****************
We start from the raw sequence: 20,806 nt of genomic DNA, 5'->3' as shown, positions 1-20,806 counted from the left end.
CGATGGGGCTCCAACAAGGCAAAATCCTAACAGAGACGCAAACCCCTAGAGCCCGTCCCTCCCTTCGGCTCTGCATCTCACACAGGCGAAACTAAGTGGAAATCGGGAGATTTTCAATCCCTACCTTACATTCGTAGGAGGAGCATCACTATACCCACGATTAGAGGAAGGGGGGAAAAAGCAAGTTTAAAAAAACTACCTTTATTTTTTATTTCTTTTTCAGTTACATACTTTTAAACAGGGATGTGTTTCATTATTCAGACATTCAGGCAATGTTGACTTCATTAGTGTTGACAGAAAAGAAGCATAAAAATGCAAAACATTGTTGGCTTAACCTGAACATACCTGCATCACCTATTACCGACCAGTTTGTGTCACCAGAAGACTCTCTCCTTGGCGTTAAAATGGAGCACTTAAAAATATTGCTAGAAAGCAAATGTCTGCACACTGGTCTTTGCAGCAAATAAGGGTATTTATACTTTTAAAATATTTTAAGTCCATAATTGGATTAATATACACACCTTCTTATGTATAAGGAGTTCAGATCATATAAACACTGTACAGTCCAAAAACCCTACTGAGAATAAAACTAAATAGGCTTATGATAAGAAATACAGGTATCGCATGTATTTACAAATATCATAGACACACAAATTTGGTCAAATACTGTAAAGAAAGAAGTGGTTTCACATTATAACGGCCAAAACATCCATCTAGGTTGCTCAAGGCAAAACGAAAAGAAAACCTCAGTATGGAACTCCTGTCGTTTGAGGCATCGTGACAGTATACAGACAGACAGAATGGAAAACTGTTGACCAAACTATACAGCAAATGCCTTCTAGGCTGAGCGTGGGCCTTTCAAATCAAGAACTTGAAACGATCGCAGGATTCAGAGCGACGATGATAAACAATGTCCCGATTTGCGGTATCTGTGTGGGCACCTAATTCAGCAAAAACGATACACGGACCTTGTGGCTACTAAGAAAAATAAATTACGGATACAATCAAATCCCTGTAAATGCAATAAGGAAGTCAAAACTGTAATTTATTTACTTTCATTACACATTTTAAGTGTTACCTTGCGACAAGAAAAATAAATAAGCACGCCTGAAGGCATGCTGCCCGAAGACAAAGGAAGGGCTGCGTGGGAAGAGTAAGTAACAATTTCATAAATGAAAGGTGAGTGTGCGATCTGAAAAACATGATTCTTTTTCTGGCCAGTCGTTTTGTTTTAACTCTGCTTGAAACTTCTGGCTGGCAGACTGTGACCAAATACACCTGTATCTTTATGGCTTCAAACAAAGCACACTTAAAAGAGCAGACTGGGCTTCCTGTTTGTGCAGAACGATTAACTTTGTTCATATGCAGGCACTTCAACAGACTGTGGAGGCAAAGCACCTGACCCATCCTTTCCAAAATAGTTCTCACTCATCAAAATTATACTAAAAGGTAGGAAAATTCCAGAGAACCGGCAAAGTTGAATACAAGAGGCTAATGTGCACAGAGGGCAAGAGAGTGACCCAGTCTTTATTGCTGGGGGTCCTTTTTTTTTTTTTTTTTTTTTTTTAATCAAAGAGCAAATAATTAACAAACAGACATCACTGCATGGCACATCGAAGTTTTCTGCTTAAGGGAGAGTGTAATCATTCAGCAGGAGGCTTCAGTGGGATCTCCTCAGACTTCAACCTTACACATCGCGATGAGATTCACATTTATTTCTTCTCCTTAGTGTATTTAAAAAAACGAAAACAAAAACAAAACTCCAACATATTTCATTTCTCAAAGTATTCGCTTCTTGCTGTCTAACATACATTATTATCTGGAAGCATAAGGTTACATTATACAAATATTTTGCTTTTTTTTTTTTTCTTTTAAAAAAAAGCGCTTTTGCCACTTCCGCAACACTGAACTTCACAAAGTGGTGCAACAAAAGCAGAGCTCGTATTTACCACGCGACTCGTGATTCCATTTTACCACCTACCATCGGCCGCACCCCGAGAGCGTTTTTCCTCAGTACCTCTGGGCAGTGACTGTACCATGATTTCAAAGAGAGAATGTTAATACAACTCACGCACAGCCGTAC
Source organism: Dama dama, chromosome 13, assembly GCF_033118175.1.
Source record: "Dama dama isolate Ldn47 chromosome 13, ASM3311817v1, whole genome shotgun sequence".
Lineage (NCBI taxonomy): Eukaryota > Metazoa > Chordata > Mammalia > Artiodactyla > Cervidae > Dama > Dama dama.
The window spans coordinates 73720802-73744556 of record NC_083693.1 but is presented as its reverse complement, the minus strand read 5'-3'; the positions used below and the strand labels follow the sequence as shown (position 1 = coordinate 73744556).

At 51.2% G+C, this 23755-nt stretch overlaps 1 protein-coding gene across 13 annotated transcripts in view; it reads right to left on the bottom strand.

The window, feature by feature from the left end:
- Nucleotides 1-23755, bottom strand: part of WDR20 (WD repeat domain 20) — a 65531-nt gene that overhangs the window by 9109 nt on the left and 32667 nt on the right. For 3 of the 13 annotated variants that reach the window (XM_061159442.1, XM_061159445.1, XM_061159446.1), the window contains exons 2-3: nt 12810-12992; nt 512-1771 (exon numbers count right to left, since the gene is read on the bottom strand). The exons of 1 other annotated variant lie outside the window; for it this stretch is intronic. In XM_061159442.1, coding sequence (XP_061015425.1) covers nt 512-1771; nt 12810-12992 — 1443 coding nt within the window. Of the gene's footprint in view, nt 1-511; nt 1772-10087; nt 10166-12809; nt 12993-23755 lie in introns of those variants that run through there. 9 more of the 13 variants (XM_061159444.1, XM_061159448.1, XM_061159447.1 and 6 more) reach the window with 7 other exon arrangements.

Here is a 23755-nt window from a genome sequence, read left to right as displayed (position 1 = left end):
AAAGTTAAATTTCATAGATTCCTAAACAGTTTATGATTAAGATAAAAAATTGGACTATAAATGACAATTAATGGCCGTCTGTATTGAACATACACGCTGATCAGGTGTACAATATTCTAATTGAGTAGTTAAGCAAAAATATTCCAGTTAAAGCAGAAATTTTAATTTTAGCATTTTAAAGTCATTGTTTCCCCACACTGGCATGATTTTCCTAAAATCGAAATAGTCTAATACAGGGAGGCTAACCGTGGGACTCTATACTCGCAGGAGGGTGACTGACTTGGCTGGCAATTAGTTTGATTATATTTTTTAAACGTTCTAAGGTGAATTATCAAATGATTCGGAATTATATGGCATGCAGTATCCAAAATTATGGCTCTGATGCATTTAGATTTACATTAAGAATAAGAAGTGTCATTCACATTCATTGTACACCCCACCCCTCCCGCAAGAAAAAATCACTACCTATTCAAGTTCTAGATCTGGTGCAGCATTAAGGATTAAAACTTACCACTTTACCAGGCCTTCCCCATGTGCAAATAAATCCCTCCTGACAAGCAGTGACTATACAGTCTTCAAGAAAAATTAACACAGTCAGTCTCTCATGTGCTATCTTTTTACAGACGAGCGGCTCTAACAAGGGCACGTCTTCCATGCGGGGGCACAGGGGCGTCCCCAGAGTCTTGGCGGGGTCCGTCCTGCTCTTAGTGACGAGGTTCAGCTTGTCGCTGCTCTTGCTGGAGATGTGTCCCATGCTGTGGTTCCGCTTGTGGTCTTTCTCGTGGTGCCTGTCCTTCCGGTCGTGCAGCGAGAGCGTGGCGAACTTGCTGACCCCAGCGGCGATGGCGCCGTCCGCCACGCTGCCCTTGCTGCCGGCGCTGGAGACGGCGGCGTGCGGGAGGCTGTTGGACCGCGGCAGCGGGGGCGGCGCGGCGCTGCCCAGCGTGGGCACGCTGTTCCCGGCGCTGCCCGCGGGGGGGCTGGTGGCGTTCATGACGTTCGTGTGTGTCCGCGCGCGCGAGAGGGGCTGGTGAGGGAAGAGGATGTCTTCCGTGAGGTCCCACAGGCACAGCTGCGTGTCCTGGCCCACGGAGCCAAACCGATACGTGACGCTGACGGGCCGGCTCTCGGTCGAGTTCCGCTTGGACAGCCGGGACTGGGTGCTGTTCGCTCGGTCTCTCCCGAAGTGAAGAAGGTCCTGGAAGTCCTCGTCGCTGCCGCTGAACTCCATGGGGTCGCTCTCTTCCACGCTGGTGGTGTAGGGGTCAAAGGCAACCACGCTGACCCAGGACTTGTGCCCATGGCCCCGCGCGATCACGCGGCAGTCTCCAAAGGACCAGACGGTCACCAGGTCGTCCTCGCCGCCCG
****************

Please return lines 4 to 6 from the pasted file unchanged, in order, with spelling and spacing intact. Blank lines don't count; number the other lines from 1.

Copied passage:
Source record: "Dama dama isolate Ldn47 chromosome 13, ASM3311817v1, whole genome shotgun sequence".
Lineage (NCBI taxonomy): Eukaryota > Metazoa > Chordata > Mammalia > Artiodactyla > Cervidae > Dama > Dama dama.
The window spans coordinates 73720802-73744556 of record NC_083693.1 but is presented as its reverse complement, the minus strand read 5'-3'; the positions used below and the strand labels follow the sequence as shown (position 1 = coordinate 73744556).